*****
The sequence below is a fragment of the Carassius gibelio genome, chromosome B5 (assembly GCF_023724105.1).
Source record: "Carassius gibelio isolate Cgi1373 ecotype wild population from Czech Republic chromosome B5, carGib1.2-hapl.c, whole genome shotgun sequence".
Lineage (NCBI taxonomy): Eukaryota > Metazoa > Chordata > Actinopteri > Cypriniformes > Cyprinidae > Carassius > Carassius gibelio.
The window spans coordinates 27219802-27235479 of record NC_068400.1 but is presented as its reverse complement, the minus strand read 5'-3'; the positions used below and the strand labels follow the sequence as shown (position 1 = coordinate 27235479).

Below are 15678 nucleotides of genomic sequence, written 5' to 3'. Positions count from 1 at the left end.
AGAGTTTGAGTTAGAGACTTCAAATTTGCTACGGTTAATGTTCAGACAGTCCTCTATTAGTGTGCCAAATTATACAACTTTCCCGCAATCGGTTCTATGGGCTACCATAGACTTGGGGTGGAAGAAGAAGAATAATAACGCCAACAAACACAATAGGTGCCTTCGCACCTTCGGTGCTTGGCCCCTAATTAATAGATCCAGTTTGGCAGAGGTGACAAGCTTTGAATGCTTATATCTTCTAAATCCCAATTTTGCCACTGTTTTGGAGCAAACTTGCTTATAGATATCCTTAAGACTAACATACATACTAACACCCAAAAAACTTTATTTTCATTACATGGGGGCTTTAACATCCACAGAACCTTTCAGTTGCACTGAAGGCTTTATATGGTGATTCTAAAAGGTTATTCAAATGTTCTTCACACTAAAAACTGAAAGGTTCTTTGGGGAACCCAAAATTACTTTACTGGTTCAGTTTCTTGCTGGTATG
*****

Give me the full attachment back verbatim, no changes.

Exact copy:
The sequence below is a fragment of the Carassius gibelio genome, chromosome B5 (assembly GCF_023724105.1).
Source record: "Carassius gibelio isolate Cgi1373 ecotype wild population from Czech Republic chromosome B5, carGib1.2-hapl.c, whole genome shotgun sequence".
Lineage (NCBI taxonomy): Eukaryota > Metazoa > Chordata > Actinopteri > Cypriniformes > Cyprinidae > Carassius > Carassius gibelio.
The window spans coordinates 27219802-27235479 of record NC_068400.1 but is presented as its reverse complement, the minus strand read 5'-3'; the positions used below and the strand labels follow the sequence as shown (position 1 = coordinate 27235479).

Below are 15678 nucleotides of genomic sequence, written 5' to 3'. Positions count from 1 at the left end.
AGAGTTTGAGTTAGAGACTTCAAATTTGCTACGGTTAATGTTCAGACAGTCCTCTATTAGTGTGCCAAATTATACAACTTTCCCGCAATCGGTTCTATGGGCTACCATAGACTTGGGGTGGAAGAAGAAGAATAATAACGCCAACAAACACAATAGGTGCCTTCGCACCTTCGGTGCTTGGCCCCTAATTAATAGATCCAGTTTGGCAGAGGTGACAAGCTTTGAATGCTTATATCTTCTAAATCCCAATTTTGCCACTGTTTTGGAGCAAACTTGCTTATAGATATCCTTAAGACTAACATACATACTAACACCCAAAAAACTTTATTTTCATTACATGGGGGCTTTAACATCCACAGAACCTTTCAGTTGCACTGAAGGCTTTATATGGTGATTCTAAAAGGTTATTCAAATGTTCTTCACACTAAAAACTGAAAGGTTCTTTGGGGAACCCAAAATTACTTTACTGGTTCAGTTTCTTGCTGGTATG